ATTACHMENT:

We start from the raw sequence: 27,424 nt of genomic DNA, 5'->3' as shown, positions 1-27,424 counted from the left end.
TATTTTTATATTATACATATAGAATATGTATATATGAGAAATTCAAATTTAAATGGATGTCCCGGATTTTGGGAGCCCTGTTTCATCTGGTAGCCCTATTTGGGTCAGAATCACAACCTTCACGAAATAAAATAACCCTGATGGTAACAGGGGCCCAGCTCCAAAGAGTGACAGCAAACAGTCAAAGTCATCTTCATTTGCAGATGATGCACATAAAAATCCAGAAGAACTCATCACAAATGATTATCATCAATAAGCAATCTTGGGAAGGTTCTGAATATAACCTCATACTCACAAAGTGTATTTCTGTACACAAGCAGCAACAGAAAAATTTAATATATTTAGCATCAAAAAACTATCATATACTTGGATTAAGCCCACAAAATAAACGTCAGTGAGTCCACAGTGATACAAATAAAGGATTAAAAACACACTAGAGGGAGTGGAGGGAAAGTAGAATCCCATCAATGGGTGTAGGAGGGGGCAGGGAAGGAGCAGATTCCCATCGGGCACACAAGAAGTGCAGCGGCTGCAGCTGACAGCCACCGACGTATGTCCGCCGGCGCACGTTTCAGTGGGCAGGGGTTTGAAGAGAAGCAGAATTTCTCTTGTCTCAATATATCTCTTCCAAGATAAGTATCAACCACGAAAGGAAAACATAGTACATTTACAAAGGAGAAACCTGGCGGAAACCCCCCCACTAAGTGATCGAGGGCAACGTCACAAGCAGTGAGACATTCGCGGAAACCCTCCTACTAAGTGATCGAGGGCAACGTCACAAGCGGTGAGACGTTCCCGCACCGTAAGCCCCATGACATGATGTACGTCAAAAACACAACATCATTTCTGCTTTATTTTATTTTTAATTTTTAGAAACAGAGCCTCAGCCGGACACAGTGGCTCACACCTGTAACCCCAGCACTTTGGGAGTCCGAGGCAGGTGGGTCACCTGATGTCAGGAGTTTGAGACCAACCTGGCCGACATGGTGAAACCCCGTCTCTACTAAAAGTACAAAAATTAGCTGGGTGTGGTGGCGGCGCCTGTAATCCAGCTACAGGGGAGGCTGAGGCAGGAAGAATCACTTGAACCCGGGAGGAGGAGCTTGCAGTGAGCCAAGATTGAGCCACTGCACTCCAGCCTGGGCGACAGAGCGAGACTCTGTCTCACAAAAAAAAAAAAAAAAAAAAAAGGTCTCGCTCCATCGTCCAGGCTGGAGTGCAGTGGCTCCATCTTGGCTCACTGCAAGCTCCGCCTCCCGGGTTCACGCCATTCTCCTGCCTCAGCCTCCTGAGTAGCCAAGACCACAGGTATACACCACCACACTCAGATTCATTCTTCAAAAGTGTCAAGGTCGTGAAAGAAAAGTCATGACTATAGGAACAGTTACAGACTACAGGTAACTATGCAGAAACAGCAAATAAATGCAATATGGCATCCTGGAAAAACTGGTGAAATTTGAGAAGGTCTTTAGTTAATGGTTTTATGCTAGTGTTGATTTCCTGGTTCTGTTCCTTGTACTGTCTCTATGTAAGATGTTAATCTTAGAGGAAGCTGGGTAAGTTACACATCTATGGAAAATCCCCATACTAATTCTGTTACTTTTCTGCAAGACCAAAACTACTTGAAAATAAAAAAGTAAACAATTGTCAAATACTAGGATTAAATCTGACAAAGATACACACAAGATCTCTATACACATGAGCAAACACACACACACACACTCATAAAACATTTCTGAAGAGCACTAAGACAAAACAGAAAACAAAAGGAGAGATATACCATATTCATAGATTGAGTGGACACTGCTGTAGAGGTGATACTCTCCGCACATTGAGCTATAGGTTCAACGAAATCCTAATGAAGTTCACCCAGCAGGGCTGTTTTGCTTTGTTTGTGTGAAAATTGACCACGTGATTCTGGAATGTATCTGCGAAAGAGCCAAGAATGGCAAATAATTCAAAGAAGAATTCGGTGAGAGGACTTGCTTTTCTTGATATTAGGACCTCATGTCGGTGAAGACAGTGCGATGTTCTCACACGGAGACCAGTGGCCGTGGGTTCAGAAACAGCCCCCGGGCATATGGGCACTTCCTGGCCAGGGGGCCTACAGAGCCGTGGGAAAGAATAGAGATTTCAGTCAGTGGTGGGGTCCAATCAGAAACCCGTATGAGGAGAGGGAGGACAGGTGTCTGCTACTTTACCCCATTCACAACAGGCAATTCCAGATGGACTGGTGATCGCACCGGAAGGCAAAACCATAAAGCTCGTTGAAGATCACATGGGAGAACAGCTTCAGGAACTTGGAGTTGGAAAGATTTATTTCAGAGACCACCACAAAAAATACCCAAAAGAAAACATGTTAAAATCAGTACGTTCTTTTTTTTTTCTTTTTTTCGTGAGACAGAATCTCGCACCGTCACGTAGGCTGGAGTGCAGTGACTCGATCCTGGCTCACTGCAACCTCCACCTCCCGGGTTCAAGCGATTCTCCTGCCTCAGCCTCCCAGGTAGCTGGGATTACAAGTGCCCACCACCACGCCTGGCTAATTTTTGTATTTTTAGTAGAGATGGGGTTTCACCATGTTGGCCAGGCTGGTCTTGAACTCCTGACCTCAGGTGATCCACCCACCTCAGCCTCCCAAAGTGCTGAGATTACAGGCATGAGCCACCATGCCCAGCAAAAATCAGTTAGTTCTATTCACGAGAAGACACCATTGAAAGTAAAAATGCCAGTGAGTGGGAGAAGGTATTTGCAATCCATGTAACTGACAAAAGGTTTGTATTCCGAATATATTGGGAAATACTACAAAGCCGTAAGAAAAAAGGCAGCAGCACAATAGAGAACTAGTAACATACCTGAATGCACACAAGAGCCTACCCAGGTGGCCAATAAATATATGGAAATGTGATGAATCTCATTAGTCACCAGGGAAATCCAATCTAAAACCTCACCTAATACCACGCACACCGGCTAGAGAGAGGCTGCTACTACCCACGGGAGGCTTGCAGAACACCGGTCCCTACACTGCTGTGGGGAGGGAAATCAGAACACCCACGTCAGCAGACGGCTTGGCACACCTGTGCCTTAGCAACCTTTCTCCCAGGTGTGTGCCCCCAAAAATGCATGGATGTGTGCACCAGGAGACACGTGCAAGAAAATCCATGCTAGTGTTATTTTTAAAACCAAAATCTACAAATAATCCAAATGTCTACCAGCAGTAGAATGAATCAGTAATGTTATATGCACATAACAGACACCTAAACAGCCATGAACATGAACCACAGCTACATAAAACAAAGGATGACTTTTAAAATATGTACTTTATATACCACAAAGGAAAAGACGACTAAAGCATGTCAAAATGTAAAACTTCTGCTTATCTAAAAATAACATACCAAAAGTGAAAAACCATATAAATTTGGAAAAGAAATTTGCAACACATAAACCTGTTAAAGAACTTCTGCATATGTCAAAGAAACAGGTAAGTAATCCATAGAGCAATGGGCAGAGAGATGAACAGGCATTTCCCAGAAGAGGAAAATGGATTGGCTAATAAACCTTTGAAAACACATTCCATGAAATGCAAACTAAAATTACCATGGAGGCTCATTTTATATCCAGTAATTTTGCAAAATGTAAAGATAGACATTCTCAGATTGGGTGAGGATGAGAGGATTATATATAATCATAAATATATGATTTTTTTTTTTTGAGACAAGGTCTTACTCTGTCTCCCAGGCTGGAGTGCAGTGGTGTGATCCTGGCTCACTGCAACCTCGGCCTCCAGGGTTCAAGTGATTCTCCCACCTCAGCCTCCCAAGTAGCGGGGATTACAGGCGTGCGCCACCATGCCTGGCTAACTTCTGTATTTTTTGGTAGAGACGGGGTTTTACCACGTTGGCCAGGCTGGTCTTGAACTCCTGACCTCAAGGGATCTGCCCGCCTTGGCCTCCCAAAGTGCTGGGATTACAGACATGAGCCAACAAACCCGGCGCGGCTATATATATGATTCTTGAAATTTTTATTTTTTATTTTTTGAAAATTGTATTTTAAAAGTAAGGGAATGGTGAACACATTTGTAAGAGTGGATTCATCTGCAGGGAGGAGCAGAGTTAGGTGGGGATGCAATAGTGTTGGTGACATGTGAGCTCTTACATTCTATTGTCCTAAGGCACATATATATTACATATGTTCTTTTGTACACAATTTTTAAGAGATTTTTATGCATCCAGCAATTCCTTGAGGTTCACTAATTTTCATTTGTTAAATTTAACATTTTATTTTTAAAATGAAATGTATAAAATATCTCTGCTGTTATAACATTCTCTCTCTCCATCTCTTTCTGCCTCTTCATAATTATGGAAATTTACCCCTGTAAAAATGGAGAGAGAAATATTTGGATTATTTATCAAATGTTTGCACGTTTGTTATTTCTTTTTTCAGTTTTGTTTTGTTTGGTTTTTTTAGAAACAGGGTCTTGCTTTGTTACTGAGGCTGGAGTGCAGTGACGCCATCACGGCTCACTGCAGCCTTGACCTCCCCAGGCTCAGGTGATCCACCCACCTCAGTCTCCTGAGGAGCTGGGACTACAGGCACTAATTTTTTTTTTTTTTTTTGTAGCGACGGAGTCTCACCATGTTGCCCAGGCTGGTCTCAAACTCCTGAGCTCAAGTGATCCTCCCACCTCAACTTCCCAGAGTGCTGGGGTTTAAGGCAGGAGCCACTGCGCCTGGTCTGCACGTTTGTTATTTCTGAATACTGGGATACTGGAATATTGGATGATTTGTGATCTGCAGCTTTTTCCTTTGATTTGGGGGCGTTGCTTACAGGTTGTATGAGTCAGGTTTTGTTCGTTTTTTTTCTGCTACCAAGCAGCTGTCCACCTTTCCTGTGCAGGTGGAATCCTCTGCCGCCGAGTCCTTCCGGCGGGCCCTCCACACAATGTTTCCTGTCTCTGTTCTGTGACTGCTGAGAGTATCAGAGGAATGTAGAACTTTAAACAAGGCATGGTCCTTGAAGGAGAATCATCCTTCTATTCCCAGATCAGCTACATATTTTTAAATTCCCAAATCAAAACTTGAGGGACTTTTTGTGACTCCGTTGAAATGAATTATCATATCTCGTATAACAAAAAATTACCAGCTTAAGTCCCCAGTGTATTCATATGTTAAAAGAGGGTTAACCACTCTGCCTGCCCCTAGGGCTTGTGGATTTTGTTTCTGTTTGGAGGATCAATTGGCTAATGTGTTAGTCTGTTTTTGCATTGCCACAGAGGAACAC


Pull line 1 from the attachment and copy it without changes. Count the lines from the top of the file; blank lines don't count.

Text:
We start from the raw sequence: 27,424 nt of genomic DNA, 5'->3' as shown, positions 1-27,424 counted from the left end.